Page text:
Several health insurance businesses across the nation are looking to and winning increases in premium payments for their customers, several in the double-digit numbers.

This continues to happen even though of the most critical objectives of President Obama’s administration and its health care law was to restrict this fast-paced rise in insurance cost for clients. Small business and individuals who do not have insurance provided by their employers are particular vulnerable to this issue. These individuals and small businesses will have to end up buying health insurance on their own. In the state of California, the major insurance business Aetna is proposing increases in premium rates of as high as 22%. The other major players like Anthem Blue Cross is proposing increases in premium rates of as high as 26% whereas Blue Shield is proposing a 20% increase in the premium rates to customers. These numbers have been retrieved from the insurance provider filings with the state department for the year 2013. In 2010, when Anthem Blue Cross increased their rates by 39%, there was a drive to bring into effect the Affordable Care Act. This act was passed the very same year as the rise was announced; however the Act would not completely by in effect until the year 2014.

Despite the Act having been passed, the current rate increases still appear striking enough. In states like Ohio and Florida, insurance providers have also raised premium rates by at least 20% for some customers. This rate of increase can easily translate to a few hundred dollars per month. For households with policies provided by their employers, this proposed rate of increase for premium payments would translate to about a 4% increase.

Under the current health care law, health regulators are required to monitor and review any kind of request for a premium rate increase of 10% or more than 10%.

These requests will get posted to the federal website along with evaluations from the health regulators. The federal website that will contain these rate increase requests is healthcare.gov. The review process carried out by the regulators not only provides an insight into the strong disparity between the premium rates themselves, but it also showcases the striking dissimilarities between states like New York and California. New York is one of the thirty-seven states where regulators have been provided authority to deny or push back rate increase requests. They have been provided this authority by the legislature and can do this for requests where rate increases are considered excessive. California is one of those states where regulators do not have this authority. Recently, New York used these special powers to hold off on premium rate increases which had been suggested for 2013.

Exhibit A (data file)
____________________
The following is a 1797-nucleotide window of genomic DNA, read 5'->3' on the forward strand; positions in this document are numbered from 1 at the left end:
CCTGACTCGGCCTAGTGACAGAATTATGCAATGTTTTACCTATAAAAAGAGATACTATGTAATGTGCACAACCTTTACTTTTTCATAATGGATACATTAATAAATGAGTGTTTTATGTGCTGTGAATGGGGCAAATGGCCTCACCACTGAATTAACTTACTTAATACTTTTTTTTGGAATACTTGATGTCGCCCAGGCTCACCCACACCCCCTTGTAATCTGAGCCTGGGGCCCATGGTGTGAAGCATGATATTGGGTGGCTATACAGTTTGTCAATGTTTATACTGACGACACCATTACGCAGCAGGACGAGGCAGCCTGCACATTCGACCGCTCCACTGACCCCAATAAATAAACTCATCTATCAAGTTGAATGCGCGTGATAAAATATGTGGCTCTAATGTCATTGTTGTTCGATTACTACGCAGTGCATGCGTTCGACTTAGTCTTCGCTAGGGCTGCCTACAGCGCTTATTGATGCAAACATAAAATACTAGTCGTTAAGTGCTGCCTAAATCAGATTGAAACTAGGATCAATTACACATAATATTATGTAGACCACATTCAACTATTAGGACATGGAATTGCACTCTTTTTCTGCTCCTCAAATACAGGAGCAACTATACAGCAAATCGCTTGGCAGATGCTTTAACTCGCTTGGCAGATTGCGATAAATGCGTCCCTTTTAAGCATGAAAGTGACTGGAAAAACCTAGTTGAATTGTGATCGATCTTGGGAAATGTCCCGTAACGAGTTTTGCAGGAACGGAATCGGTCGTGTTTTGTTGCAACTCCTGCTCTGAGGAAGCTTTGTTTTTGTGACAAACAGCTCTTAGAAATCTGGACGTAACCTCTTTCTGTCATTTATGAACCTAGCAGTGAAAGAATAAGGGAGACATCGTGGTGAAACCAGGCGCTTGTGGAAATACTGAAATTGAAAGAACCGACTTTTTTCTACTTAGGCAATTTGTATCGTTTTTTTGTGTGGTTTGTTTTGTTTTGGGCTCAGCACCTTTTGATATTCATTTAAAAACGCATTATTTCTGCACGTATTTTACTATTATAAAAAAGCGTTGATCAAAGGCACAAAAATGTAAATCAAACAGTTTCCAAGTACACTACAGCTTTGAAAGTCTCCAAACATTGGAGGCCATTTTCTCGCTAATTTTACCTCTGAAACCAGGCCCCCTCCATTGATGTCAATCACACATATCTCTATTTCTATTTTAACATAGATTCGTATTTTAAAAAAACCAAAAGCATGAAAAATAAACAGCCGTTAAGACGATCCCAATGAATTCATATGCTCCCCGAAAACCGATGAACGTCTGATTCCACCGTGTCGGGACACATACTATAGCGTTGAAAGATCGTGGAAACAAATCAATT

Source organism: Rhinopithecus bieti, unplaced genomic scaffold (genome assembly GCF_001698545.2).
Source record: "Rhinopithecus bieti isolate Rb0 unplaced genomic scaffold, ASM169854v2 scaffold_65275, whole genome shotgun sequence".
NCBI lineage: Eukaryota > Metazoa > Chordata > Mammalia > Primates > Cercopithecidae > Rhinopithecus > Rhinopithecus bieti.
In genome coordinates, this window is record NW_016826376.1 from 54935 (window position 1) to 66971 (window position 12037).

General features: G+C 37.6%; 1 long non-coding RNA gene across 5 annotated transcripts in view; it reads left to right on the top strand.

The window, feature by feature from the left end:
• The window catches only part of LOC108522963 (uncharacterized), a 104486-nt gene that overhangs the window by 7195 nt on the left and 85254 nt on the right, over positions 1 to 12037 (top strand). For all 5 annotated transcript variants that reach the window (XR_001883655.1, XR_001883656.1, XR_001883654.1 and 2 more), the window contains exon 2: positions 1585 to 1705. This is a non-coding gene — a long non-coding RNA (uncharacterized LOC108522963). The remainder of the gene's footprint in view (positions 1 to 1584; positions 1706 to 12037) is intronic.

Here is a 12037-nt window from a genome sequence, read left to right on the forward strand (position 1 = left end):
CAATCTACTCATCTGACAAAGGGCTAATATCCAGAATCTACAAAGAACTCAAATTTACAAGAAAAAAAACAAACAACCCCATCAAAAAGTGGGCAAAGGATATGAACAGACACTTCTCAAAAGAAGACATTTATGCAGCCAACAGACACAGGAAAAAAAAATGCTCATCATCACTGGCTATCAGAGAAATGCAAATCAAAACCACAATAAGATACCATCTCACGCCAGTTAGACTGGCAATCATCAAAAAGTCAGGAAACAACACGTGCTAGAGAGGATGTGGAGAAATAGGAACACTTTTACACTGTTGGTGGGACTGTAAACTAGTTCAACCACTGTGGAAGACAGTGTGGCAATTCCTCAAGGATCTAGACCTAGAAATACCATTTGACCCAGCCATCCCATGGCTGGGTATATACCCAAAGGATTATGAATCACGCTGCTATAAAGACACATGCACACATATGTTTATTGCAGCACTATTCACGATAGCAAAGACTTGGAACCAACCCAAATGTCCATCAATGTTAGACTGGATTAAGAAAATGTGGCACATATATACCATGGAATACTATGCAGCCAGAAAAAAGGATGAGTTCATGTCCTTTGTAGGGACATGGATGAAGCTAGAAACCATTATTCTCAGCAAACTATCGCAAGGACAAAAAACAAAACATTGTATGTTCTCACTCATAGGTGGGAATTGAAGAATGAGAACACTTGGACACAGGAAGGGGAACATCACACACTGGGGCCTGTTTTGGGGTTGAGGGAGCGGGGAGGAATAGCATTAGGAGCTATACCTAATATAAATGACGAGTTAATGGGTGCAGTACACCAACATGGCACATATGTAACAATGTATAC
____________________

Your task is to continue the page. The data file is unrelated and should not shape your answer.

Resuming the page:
Using their authority, regulators were able to hold premium rate increases to under 10%. On the other hand, states like California can review requests for premium rate increases but they do not have the authority to deny these increases. In some states, despite strong evidence that costs associated with health care have actually reduced in the recent years, double digit rate increases are still being made.

This is causing several people to delay their medical and health care treatments because of the slow economy and rising health care insurance premiums. The leading financial analyst house PWC estimates that health care costs may only increase about 7% next year. This rate of increase is well below the premium rate increases that have been suggested by some insurance companies. Even so, insurance companies provide counter arguments stating that for some insurance policy holders, medical costs are increasing much more rapidly as compared to the average costs. This is leading to a suggestion that these individuals live within a sicker population of individuals. On the other hand, federal regulators argue that premium payments would still stay within the law, where limits are set on the profit numbers and administrative costs and rebates are provided to individual insurance policy holders if insurance providers exceed those pre-determined limits.

The insurance commissioner of California and a couple of the health regulators in the state have mentioned that without a federal provision in place which gives regulators the authority to deny excessive premium rate increases, certain insurance providers will have the flexibility to raise premium rates as much as they can before the law gets enacted. They have noted that this continues to be a major loophole within the Affordable Care Act. Without legislative backing, they can only question the rate increase, not deny it.